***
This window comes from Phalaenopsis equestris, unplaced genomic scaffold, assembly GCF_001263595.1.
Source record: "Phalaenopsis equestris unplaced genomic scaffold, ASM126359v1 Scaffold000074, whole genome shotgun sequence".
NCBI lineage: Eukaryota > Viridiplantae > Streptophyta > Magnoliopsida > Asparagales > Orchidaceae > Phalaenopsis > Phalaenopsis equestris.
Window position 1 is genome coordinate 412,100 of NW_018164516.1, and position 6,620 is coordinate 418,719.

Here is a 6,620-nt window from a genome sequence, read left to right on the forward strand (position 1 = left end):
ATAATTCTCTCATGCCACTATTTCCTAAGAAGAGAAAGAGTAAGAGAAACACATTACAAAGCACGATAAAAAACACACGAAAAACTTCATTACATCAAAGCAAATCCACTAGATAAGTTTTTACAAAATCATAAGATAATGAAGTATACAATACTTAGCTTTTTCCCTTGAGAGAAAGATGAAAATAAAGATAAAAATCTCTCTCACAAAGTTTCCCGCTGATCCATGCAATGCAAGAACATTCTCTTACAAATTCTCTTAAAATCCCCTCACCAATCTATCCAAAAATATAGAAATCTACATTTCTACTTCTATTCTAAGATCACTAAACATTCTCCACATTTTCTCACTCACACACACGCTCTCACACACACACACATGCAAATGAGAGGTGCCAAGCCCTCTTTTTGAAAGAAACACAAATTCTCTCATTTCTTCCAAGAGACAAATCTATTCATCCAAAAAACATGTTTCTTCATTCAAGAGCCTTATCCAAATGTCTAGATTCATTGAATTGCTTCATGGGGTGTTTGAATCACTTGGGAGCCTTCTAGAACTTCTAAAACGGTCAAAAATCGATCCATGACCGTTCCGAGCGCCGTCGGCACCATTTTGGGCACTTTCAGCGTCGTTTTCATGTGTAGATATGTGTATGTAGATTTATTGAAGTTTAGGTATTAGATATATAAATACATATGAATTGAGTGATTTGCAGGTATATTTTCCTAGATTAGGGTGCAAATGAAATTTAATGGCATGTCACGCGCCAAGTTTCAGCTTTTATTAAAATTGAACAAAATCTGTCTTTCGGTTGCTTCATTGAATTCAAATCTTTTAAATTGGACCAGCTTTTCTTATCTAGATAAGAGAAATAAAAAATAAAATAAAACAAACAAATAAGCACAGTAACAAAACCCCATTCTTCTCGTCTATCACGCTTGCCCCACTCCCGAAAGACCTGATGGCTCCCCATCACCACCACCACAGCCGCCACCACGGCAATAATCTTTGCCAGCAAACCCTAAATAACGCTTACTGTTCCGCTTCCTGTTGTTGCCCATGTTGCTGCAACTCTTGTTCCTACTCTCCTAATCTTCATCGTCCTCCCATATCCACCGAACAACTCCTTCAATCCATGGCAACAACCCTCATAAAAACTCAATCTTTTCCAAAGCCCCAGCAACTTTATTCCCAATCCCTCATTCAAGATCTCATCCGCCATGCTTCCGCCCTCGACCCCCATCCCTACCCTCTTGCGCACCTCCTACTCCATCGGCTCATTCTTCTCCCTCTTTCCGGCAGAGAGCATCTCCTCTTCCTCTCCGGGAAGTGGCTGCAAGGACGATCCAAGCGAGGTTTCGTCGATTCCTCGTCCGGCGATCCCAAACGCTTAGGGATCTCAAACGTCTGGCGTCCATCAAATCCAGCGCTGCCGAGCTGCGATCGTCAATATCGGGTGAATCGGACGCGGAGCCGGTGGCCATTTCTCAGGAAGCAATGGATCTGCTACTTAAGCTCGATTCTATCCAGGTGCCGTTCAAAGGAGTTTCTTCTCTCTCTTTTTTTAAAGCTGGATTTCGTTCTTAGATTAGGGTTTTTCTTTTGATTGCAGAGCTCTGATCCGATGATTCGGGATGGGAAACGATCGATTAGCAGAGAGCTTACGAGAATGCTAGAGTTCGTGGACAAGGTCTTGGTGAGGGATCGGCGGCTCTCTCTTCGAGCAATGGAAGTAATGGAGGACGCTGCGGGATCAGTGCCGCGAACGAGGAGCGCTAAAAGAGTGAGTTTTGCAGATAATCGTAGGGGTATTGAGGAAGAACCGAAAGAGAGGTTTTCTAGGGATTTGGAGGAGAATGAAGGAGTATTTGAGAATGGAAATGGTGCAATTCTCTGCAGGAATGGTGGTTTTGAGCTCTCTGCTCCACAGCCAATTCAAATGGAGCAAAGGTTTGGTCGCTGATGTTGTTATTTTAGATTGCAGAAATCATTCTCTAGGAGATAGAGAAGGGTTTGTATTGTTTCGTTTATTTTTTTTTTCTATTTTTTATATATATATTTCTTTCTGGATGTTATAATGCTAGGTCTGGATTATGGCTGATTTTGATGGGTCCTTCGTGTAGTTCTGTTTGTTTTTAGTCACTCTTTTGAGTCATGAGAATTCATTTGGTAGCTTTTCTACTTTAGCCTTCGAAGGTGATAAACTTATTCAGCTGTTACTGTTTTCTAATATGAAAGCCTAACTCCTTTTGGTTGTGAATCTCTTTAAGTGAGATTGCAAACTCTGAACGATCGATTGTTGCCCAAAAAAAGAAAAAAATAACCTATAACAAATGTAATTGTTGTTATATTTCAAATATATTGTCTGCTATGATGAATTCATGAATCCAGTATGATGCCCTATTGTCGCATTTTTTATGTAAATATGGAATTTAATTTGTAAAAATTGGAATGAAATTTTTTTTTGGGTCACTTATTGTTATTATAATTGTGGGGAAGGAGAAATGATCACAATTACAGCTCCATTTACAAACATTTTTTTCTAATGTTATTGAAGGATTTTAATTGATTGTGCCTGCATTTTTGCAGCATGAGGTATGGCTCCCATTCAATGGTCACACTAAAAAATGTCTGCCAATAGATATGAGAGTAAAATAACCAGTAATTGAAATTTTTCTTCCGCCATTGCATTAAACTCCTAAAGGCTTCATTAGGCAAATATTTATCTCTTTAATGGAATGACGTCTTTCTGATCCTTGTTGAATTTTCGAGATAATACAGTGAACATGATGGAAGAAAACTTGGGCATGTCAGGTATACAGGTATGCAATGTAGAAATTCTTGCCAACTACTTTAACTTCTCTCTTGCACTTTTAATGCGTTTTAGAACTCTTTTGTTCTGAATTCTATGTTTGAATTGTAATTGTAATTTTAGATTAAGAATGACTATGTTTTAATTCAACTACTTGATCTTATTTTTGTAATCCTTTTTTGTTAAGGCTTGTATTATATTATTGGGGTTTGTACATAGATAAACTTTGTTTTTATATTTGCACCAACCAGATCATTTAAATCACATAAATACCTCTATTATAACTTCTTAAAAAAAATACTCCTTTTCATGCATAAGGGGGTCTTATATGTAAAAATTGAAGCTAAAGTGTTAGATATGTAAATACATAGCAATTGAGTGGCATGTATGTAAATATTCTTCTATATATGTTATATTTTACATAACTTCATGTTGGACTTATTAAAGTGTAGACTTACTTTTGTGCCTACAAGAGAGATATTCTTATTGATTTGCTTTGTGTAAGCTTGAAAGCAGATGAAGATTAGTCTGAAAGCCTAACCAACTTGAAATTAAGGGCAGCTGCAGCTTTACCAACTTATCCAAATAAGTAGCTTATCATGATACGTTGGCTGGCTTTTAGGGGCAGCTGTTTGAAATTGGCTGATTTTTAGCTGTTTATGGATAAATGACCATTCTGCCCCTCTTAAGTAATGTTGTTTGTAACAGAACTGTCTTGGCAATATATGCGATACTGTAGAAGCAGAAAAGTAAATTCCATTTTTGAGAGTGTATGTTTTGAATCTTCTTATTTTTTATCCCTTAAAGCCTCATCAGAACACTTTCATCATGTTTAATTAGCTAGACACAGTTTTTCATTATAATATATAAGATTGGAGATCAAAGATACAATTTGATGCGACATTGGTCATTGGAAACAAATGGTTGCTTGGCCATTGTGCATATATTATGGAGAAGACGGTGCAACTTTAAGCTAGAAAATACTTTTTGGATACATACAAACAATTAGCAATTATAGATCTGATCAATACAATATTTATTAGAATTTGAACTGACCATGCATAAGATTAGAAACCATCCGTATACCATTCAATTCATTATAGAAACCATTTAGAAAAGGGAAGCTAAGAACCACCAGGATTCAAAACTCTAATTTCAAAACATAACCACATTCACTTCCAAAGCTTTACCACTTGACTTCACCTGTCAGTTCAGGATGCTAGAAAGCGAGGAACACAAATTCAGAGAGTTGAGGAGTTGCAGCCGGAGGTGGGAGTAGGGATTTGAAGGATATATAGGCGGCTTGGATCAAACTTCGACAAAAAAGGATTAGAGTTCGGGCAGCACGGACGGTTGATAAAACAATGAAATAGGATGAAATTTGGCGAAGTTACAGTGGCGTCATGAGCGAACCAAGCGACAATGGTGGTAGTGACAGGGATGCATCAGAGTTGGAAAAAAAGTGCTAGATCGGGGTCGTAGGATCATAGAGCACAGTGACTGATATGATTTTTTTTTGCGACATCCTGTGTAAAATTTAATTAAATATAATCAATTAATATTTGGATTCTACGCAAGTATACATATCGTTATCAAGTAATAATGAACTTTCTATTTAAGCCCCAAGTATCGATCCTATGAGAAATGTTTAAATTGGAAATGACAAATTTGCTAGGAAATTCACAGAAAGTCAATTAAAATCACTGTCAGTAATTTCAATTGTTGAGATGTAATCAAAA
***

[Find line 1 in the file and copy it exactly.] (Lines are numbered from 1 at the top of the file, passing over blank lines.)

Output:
This window comes from Phalaenopsis equestris, unplaced genomic scaffold, assembly GCF_001263595.1.